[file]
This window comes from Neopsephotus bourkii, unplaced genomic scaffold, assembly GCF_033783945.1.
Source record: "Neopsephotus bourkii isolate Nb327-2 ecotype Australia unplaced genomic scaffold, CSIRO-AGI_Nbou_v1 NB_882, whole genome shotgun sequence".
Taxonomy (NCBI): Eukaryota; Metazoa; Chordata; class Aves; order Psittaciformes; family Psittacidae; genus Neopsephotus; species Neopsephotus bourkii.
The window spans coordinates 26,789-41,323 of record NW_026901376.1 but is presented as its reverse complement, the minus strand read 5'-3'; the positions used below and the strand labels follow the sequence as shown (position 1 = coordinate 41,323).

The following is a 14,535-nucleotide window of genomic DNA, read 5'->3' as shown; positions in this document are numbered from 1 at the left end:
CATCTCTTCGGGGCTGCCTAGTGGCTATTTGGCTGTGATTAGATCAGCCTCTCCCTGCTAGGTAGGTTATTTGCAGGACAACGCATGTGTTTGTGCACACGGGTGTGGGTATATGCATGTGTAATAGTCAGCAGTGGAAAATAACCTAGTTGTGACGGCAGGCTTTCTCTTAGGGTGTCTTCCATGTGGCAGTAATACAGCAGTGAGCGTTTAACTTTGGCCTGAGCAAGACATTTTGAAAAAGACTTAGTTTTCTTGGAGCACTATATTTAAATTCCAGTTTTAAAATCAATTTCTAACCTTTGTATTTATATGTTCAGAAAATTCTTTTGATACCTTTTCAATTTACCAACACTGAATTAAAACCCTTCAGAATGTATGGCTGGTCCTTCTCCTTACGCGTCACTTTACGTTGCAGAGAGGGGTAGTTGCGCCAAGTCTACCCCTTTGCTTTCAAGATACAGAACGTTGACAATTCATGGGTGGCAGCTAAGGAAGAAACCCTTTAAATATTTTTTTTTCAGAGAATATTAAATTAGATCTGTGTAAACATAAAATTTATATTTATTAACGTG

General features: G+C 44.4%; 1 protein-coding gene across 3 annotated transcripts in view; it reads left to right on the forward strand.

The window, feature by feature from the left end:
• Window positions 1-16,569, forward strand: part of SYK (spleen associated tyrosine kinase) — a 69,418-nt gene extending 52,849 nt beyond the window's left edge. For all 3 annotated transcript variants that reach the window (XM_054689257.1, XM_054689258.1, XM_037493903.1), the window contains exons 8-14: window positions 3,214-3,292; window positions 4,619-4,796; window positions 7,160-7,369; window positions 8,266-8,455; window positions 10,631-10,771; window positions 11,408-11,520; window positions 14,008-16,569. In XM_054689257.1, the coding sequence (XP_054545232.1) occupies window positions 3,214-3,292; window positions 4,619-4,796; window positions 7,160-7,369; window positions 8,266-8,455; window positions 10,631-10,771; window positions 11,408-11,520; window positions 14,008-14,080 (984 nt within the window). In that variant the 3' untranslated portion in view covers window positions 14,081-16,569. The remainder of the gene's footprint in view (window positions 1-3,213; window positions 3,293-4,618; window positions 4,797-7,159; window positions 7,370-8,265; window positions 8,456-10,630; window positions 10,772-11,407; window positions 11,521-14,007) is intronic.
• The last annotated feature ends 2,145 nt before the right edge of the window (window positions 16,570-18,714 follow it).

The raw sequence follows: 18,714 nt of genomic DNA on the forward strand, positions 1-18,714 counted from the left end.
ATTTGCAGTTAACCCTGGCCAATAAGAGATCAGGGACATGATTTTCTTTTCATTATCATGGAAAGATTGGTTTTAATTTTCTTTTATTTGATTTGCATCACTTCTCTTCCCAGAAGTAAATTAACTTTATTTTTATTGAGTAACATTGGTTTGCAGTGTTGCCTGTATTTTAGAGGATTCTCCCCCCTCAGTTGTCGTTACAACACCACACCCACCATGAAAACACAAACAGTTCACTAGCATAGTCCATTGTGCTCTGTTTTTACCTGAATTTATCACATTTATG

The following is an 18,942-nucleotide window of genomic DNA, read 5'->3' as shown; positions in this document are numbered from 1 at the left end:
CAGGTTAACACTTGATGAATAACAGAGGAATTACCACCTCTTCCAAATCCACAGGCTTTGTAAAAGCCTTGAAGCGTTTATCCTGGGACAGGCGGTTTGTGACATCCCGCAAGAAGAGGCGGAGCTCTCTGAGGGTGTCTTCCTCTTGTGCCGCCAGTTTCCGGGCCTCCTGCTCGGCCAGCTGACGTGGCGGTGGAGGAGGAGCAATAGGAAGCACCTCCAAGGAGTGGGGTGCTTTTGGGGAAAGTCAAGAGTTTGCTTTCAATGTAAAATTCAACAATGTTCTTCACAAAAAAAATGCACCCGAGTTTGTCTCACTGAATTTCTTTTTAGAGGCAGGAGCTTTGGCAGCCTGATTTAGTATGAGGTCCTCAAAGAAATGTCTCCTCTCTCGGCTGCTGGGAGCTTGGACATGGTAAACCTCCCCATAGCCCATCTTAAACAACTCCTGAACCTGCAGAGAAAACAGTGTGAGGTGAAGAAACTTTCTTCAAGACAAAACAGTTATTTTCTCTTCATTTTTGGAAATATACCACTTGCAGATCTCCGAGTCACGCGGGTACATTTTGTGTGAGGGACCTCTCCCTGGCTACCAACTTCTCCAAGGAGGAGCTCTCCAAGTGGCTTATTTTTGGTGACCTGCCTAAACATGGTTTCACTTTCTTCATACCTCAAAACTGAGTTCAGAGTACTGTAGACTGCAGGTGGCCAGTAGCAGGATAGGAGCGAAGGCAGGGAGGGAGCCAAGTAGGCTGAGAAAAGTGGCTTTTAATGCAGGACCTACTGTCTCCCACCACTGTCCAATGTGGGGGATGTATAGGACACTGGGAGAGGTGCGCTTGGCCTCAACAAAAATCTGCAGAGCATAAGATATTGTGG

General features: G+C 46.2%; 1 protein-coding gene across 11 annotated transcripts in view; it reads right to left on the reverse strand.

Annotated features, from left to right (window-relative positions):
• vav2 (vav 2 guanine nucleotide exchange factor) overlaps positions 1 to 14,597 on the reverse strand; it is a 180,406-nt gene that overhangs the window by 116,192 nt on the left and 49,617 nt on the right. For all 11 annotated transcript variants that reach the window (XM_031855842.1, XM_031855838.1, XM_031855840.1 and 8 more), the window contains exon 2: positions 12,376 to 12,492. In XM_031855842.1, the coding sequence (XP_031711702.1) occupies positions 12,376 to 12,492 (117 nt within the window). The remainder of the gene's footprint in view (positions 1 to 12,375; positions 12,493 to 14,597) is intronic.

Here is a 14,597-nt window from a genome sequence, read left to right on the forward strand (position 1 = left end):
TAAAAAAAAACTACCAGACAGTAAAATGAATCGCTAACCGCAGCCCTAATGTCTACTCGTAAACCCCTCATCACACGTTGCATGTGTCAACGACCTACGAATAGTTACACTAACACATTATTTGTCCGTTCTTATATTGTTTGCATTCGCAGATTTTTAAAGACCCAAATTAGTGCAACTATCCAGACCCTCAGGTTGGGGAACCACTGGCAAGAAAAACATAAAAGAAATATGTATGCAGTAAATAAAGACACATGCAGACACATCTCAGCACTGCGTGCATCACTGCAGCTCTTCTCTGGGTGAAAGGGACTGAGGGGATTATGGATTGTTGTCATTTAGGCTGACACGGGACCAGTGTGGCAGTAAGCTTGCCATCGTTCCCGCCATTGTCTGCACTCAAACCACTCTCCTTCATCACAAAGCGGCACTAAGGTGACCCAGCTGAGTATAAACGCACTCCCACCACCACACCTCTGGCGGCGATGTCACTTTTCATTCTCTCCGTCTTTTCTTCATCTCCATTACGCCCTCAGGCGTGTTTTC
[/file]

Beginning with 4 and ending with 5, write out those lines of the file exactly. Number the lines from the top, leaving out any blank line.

The window spans coordinates 26,789-41,323 of record NW_026901376.1 but is presented as its reverse complement, the minus strand read 5'-3'; the positions used below and the strand labels follow the sequence as shown (position 1 = coordinate 41,323).

The following is a 14,535-nucleotide window of genomic DNA, read 5'->3' as shown; positions in this document are numbered from 1 at the left end: